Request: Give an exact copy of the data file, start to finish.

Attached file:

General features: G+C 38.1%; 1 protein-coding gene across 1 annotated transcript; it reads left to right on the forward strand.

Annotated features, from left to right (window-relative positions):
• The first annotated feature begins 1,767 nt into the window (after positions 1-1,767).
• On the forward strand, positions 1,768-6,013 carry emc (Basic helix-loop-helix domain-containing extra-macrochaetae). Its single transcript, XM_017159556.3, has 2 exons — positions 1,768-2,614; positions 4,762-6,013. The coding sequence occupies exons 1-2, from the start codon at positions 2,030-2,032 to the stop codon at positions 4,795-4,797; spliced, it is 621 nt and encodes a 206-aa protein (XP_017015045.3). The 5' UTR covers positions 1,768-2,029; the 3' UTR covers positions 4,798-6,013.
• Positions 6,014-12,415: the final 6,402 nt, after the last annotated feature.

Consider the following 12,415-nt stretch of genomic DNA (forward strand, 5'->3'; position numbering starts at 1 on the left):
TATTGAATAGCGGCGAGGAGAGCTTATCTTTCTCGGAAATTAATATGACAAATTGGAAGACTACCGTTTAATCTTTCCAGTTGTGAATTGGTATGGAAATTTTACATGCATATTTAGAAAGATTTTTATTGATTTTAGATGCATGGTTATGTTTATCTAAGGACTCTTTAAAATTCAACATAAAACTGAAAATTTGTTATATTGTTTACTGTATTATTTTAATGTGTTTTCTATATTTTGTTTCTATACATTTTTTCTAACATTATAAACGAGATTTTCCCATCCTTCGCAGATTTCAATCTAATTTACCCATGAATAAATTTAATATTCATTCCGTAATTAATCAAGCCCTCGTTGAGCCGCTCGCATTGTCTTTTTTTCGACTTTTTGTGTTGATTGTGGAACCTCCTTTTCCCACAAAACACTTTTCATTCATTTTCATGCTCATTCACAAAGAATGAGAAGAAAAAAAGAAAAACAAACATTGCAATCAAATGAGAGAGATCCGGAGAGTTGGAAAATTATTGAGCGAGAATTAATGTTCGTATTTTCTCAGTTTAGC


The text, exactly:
General features: G+C 38.1%; 1 protein-coding gene across 1 annotated transcript; it reads left to right on the forward strand.

Annotated features, from left to right (window-relative positions):
• The first annotated feature begins 1,767 nt into the window (after positions 1-1,767).
• On the forward strand, positions 1,768-6,013 carry emc (Basic helix-loop-helix domain-containing extra-macrochaetae). Its single transcript, XM_017159556.3, has 2 exons — positions 1,768-2,614; positions 4,762-6,013. The coding sequence occupies exons 1-2, from the start codon at positions 2,030-2,032 to the stop codon at positions 4,795-4,797; spliced, it is 621 nt and encodes a 206-aa protein (XP_017015045.3). The 5' UTR covers positions 1,768-2,029; the 3' UTR covers positions 4,798-6,013.
• Positions 6,014-12,415: the final 6,402 nt, after the last annotated feature.

Consider the following 12,415-nt stretch of genomic DNA (forward strand, 5'->3'; position numbering starts at 1 on the left):
TATTGAATAGCGGCGAGGAGAGCTTATCTTTCTCGGAAATTAATATGACAAATTGGAAGACTACCGTTTAATCTTTCCAGTTGTGAATTGGTATGGAAATTTTACATGCATATTTAGAAAGATTTTTATTGATTTTAGATGCATGGTTATGTTTATCTAAGGACTCTTTAAAATTCAACATAAAACTGAAAATTTGTTATATTGTTTACTGTATTATTTTAATGTGTTTTCTATATTTTGTTTCTATACATTTTTTCTAACATTATAAACGAGATTTTCCCATCCTTCGCAGATTTCAATCTAATTTACCCATGAATAAATTTAATATTCATTCCGTAATTAATCAAGCCCTCGTTGAGCCGCTCGCATTGTCTTTTTTTCGACTTTTTGTGTTGATTGTGGAACCTCCTTTTCCCACAAAACACTTTTCATTCATTTTCATGCTCATTCACAAAGAATGAGAAGAAAAAAAGAAAAACAAACATTGCAATCAAATGAGAGAGATCCGGAGAGTTGGAAAATTATTGAGCGAGAATTAATGTTCGTATTTTCTCAGTTTAGC